Category Archives: marketing


I just completed the IGNITE class with C4 in Atlanta. This is a class designed to “ignite” your art career and move you forward.  In participating in this, I created a marketing plan, which I have included below.  This is my initial version.  In presenting to some very knowledgeable people, I realized I need to change the following to really be successful:

  • Personalize my vision statement
  • Focus – it was felt to focus on the coolage party, when that takes off, the rest will come.
  • Target women in the 25-40 range. They not only have children for birthday parties, but friends getting married and many are in the corporate or non-profit world to eventually incorporate team-building and performance art.
  • Don’t ignore the suburbs
  • Snag the domain name of CoolageParty immediately
  • Once it gets going, re-assess my costs, they are low

I realized alot about myself – it was very eye-opening. I want to be part of a bigger art community that is well-respected. I’m not that interested in personal fame.  This was a big first baby-step for me.


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I recently spent a weekend helping about 80 people make collages at the Atlanta Art Festival.  Also, I’m part of an online group led by the ArtBiz Coach called the Artist Conspiracy  designed to help artists take their art career to the next level.  Recently I signed up for another online class called Flying Lessons  taught by Kelly Rae Roberts.   I feel my participation in these two groups has put my mind into overdrive and I’m seeing possibilities in places I never noticed before.

I helped four college girls put together collages at the Atlanta Art Festival. As they were leaving they asked me if I ever hosted “collage parties”.   I’d never thought about it, but a seed was sown that might not have sprouted at another time in my life.  Later, several girls, ages 6-10, wanted to do a collage of a “fancy” dress.  I drew a template in the shape of the dress below and helped them pick out paper to make their personal “fancy” dress.

Needless to say, the girls were thrilled!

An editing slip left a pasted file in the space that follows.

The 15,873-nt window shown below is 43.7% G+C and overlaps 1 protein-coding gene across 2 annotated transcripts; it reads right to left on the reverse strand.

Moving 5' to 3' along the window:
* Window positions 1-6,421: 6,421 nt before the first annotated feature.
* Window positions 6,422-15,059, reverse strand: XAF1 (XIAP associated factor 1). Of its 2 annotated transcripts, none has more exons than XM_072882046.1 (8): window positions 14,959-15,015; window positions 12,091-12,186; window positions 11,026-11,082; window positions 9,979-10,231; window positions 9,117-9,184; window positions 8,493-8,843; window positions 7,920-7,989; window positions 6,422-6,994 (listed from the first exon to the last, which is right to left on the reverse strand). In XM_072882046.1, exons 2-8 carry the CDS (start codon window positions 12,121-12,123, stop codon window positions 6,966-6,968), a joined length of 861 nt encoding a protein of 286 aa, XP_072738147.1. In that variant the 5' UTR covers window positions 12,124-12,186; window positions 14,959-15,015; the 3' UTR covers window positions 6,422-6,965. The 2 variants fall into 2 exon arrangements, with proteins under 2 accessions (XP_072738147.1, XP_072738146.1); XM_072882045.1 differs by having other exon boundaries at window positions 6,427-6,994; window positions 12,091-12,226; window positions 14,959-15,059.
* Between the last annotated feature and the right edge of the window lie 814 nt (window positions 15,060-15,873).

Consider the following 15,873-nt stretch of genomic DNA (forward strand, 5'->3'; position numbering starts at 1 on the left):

What else can I do? I also had several boys ask for help on a collage of a dinosaur or car.  The possibilities are endless.

Right now – ideas are coming – next step is to work out the logistics.  It is important to keep watering this seed while keeping the weeds of self doubt out!

Do you think this is a do-able idea?  Do you think it is worth pursuing?  Coolage Party is just a working title – any ideas?  



Helen De Ramus on Social Media

I was honored to have been asked to sit on a panel for the Women’s Caucus for Art of Georgia .   This was organized by Corlia Kock, and consisted of artists Marilynn Brandenburger, Anita Stewart and Helen De Ramus.  

Because of my background as a media buyer, I have been researching this for awhile, and I no longer consider social media a phenomen, but it is here to stay!  I decided to use this approach for my portion of the afternoon.  The following are some statistics I found after researching for a couple of weeks.  Because the research is varied and is changes from day to day, I would approach these numbers as estimates.  (To prove a point, when I began this, Coca-cola was the most popular brand on Facebook with 31 million fans, it is now over 49 million!)

FACEBOOK – this is the most visited website on the planet, it hit ONE TRILLION views on 6/30/2011.  More people are on Facebook than there are cars on the road.

  • The average posts has a lifeline of three hours
  • Most people spend 20 minutes or less at a time on Facebook
  • 50% check in daily
  • There are 2.7 billion “likes” each day (and I found some statistics that had this over 3 billion!)
  • 20 million apps are installed a day
  • 23% check in at least 5x a day
  • average user had 130 friends, and likes 80 pagesthere are 30 billion pieces of content shared every month


  • There are 190 Million tweets each day
  • 11 new accounts are created every second, over 1 million a day
  • 59% of users have been on less than a year
  • 76% of users post, in 2010 it was only 47%
  • Average user has 115 followers


Marilynn Brandenburger giving her presentation


I gave statistics about Pinterest and You Tube also.   But, some other statistics I found interesting were the fastest growing segment is 45-54 year old, and 33% of all Americans over the age of 55 are on social media.

Also, 57% of people that talk to people online would rather talk to them online than in person!

What does this mean to artists?  I believe it is something to learn and take seriously.  I believe the recent Olympics are a testament to this, as the word “Olympic” was tweeted 4 million times in the first week of the Olympics, and had 1.1 billion page visits the first 10 days!!!!

The internet is full of articles regarding the power of “like” (read one I wrote in 2011 here), the power of sharing – there is alot out there about this!

I will follow up this blog with another blog about the power of like, and the importance of your “about” page!



The Artist’s Resume – How Much to Edit

Remember when you were first beginning your art career and building your resume?   Most of us were excited to be displaying our work in public and jumped at almost any opportunity – right?

gunpowder series 5×7

Well,  I am redoing my website, (in fact, this is my first post on my new blog!) and I have looked at my resume very closely.    What should you leave on and what should you take off?   I have spent the last several nights googling this and reading many blogs that address what to include in your list of exhibitions – which is the first part of the resume usually – do you agree?